Upon rereading David Ramsey’s piece on the genesis of the “private option,” it’s hard not to notice the flood of admiring compliments he bestows on the intellect of its creators. They are “clever,” “smart,” “open-minded,” and “pragmatic.” As they work in tandem with Governor Mike Beebe, they are “thoughtful and nuanced.” In particular, Senator Jonathan Dismang’s “comfort with getting into the weeds on policy details” makes him “open to pragmatic problem-solving.” Representative John Burris is a “wunderkind.” The support staff who had to sweat the details? They are “tireless and creative”; Andy Allison, in particular, is “whip-smart.”
For some reason, Ramsey’s not quite as impressed with those who resisted Obamacare implementation. Take, for example, Majority Leader Bruce Westerman. Rep. Westerman was an early advocate of the “private option.” In fact, Westerman was originally a cosponsor of the bill. But when he realized the plan was unworkable and unaffordable — and HHS dropped the hammer in the form of the now infamous “Good Friday memo” — he then backed away from the plan. This, in my judgment, is an act that required significant personal integrity and strength (some might even say that Westerman’s intellect was demonstrated when he was willing, unlike some, to alter his strategy in the face of reality) — but Ramsey is apparently unconvinced. Ramsey even argued that Westerman knew “the numbers well enough to know that the choice to expand has no meaningful impact on the national debt” — a judgment that the evidence cannot support. In fact, Ramsey speculates that Westerman dropped his support for the plan because of a “political calculation,” spurred by the actions of shadowy right-wing interest groups and “the Tea Party faithful.” (It is unclear whether Ramsey actually interviewed Westerman before writing this story, which goes into such detail about his his motivations.) Similarly, Ramsey describes House Republican opposition to the private option as being “out of spite” at Speaker Carter — because, of course, this kind of legislative opposition could have nothing to do with long-running GOP commitment to oppose Medicaid expansion and Obamacare implementation in Arkansas. Nope. It was spite. Just ask David Ramsey!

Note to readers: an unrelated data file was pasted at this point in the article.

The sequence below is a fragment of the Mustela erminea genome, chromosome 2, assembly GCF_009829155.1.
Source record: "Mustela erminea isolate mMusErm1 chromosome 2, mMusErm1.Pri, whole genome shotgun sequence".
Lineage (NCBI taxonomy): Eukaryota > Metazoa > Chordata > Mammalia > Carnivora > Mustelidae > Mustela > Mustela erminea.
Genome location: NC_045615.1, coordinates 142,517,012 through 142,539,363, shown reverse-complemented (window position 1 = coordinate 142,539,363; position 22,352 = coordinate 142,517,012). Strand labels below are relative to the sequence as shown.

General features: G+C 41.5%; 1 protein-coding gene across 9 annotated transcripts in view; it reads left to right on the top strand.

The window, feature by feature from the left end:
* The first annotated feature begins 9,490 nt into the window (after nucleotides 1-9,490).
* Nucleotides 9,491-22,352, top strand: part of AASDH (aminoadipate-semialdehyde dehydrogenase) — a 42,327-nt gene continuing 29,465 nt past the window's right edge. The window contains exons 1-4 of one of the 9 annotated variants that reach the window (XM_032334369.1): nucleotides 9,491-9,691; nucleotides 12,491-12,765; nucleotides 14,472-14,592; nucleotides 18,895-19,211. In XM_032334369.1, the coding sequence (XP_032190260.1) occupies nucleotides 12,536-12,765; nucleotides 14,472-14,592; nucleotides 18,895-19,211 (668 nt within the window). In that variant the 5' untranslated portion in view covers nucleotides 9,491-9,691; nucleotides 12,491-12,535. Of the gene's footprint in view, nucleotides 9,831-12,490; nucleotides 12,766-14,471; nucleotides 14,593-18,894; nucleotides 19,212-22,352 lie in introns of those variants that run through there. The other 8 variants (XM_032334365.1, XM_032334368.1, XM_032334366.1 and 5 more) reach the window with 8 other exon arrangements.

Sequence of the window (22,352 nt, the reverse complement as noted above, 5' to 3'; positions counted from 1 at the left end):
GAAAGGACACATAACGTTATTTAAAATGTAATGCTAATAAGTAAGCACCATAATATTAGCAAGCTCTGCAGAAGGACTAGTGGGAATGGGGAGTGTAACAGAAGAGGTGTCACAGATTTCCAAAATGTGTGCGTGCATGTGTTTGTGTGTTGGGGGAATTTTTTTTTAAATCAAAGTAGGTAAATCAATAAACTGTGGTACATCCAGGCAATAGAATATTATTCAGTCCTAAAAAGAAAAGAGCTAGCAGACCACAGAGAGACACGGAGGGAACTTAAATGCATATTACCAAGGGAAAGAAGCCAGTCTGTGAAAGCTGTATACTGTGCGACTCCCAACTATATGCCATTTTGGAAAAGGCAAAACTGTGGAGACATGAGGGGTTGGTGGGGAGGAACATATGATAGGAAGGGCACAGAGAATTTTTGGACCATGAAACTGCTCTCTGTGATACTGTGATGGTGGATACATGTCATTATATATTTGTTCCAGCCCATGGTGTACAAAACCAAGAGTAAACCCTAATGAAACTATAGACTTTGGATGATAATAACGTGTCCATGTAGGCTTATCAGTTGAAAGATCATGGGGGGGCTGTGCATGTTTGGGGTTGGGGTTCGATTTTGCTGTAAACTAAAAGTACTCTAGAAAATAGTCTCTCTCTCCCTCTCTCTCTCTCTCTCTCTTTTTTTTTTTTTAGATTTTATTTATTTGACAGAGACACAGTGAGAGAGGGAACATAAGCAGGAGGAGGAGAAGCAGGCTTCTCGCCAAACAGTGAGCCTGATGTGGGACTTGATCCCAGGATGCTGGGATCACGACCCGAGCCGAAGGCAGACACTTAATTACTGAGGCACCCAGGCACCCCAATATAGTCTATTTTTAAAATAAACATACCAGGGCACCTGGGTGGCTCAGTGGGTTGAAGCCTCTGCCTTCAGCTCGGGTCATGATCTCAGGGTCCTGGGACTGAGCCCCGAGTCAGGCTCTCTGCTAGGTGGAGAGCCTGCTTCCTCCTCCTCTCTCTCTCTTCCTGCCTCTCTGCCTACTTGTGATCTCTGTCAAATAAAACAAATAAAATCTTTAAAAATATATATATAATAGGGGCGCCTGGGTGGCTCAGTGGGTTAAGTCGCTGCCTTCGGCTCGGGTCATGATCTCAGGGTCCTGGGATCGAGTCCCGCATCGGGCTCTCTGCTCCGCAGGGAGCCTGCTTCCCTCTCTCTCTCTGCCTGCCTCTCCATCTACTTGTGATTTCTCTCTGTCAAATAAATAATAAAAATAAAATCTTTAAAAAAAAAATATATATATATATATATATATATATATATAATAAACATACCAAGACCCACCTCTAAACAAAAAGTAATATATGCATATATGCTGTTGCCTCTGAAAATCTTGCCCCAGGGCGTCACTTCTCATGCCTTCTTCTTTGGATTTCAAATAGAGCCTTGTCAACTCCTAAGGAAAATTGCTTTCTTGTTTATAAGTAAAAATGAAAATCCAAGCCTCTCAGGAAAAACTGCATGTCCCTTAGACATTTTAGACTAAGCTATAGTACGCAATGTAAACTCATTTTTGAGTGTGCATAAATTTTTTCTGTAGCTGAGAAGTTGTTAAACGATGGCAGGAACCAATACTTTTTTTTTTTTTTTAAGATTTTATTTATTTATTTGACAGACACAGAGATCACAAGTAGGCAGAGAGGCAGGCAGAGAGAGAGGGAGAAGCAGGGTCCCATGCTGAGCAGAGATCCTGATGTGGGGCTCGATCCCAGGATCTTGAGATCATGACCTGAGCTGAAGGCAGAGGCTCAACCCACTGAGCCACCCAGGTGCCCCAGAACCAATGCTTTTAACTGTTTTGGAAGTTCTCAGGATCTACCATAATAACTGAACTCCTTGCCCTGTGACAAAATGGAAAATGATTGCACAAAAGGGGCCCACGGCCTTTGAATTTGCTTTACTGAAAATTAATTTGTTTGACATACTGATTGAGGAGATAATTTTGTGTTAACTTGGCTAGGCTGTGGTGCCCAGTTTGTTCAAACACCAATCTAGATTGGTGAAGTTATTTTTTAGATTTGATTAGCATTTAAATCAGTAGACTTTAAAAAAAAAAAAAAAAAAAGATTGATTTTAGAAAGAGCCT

Again, David Ramsey’s writing is often intriguing and sometimes insightful. But I have to wonder if his breathless descriptions of the intellect of the private-option designers are really all that even-handed — or, alternately, if these judgments are based on the essentially irrelevant fact that, on this question, these legislators agree so very much with David Ramsey.